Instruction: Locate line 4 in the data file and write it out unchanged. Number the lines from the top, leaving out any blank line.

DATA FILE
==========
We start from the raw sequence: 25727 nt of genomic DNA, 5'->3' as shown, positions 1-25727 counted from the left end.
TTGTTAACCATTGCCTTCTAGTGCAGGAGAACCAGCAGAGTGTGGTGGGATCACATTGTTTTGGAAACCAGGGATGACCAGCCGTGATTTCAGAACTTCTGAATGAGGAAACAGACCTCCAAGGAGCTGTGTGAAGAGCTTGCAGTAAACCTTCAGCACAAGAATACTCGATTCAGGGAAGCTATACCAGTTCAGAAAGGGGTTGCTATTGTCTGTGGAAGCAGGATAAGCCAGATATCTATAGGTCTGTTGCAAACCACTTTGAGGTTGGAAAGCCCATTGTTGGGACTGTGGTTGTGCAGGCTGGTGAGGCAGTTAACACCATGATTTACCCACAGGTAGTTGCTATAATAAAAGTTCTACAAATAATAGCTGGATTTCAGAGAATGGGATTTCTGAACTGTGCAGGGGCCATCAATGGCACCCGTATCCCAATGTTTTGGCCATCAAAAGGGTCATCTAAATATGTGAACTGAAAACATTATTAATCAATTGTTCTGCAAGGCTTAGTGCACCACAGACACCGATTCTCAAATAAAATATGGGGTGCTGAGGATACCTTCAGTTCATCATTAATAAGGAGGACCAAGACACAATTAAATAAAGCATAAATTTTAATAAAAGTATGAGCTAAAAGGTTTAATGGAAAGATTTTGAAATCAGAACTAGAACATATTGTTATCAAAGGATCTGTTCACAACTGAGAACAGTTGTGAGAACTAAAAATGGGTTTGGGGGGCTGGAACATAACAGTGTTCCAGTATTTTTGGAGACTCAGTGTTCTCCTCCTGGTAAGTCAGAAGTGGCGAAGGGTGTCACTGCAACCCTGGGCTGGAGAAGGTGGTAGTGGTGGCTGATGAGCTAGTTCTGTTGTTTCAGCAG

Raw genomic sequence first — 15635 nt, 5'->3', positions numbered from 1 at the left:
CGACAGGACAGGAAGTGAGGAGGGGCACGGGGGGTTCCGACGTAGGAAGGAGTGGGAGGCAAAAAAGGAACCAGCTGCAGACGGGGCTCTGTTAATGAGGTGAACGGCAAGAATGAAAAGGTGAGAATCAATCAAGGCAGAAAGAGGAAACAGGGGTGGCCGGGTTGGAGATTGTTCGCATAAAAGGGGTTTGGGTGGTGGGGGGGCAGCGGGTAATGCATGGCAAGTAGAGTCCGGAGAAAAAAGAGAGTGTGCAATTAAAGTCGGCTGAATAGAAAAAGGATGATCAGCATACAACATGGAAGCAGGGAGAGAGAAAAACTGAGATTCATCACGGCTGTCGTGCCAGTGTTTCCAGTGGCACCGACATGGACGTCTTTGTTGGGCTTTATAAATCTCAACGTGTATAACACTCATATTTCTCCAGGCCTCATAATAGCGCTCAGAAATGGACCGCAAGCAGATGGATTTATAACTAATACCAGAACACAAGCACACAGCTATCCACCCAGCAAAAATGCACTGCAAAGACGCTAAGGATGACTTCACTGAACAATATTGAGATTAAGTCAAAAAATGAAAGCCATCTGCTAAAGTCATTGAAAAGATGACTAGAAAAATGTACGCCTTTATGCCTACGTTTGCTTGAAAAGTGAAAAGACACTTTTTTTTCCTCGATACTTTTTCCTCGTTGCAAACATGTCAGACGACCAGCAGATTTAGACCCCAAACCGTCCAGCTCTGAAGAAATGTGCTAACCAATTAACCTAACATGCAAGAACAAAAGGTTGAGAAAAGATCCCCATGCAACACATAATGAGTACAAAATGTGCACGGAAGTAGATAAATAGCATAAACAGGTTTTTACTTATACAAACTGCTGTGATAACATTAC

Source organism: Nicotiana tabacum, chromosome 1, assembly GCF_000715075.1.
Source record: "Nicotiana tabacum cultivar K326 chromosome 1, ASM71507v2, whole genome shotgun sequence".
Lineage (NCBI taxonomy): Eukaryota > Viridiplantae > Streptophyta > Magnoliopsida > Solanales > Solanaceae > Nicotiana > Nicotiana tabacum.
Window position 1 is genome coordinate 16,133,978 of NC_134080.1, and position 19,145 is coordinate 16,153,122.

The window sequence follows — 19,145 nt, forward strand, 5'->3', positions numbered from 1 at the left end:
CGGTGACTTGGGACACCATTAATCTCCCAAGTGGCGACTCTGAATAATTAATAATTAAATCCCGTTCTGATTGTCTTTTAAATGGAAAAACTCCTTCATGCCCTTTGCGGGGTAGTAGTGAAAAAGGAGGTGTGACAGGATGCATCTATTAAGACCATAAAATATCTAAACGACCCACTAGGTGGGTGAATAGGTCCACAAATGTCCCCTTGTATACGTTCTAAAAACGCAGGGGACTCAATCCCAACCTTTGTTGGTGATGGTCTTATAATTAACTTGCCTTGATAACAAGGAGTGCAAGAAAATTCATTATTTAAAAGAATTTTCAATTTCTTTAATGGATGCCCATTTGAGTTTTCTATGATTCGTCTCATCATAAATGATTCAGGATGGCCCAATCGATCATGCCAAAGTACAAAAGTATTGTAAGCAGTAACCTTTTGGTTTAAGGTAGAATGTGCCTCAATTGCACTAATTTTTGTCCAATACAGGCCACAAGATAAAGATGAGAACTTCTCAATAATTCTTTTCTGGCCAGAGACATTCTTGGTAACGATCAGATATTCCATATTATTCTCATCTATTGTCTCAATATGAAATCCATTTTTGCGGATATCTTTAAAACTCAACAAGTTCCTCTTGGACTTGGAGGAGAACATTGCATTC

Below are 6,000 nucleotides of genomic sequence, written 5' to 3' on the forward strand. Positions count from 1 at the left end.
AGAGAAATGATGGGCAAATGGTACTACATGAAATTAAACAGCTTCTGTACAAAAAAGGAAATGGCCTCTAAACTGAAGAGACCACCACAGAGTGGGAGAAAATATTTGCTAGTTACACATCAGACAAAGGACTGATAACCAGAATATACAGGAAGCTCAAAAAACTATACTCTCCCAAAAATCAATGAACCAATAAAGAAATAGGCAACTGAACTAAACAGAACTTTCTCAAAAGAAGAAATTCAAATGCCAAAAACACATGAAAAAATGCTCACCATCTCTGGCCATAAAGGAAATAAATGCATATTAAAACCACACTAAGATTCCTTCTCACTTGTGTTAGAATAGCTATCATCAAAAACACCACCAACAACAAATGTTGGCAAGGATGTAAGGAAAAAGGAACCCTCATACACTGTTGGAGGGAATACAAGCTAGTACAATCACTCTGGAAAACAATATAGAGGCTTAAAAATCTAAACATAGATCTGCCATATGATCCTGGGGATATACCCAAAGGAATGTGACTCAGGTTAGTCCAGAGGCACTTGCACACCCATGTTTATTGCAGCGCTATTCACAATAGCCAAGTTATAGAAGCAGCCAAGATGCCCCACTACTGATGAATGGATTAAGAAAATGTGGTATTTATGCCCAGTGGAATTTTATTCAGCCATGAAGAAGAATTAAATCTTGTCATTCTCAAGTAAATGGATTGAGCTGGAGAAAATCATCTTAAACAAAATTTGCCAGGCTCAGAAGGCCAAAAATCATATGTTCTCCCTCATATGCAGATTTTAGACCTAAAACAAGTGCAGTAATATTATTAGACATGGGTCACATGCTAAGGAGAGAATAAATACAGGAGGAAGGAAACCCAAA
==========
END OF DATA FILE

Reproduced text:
CGACAGGACAGGAAGTGAGGAGGGGCACGGGGGGTTCCGACGTAGGAAGGAGTGGGAGGCAAAAAAGGAACCAGCTGCAGACGGGGCTCTGTTAATGAGGTGAACGGCAAGAATGAAAAGGTGAGAATCAATCAAGGCAGAAAGAGGAAACAGGGGTGGCCGGGTTGGAGATTGTTCGCATAAAAGGGGTTTGGGTGGTGGGGGGGCAGCGGGTAATGCATGGCAAGTAGAGTCCGGAGAAAAAAGAGAGTGTGCAATTAAAGTCGGCTGAATAGAAAAAGGATGATCAGCATACAACATGGAAGCAGGGAGAGAGAAAAACTGAGATTCATCACGGCTGTCGTGCCAGTGTTTCCAGTGGCACCGACATGGACGTCTTTGTTGGGCTTTATAAATCTCAACGTGTATAACACTCATATTTCTCCAGGCCTCATAATAGCGCTCAGAAATGGACCGCAAGCAGATGGATTTATAACTAATACCAGAACACAAGCACACAGCTATCCACCCAGCAAAAATGCACTGCAAAGACGCTAAGGATGACTTCACTGAACAATATTGAGATTAAGTCAAAAAATGAAAGCCATCTGCTAAAGTCATTGAAAAGATGACTAGAAAAATGTACGCCTTTATGCCTACGTTTGCTTGAAAAGTGAAAAGACACTTTTTTTTCCTCGATACTTTTTCCTCGTTGCAAACATGTCAGACGACCAGCAGATTTAGACCCCAAACCGTCCAGCTCTGAAGAAATGTGCTAACCAATTAACCTAACATGCAAGAACAAAAGGTTGAGAAAAGATCCCCATGCAACACATAATGAGTACAAAATGTGCACGGAAGTAGATAAATAGCATAAACAGGTTTTTACTTATACAAACTGCTGTGATAACATTAC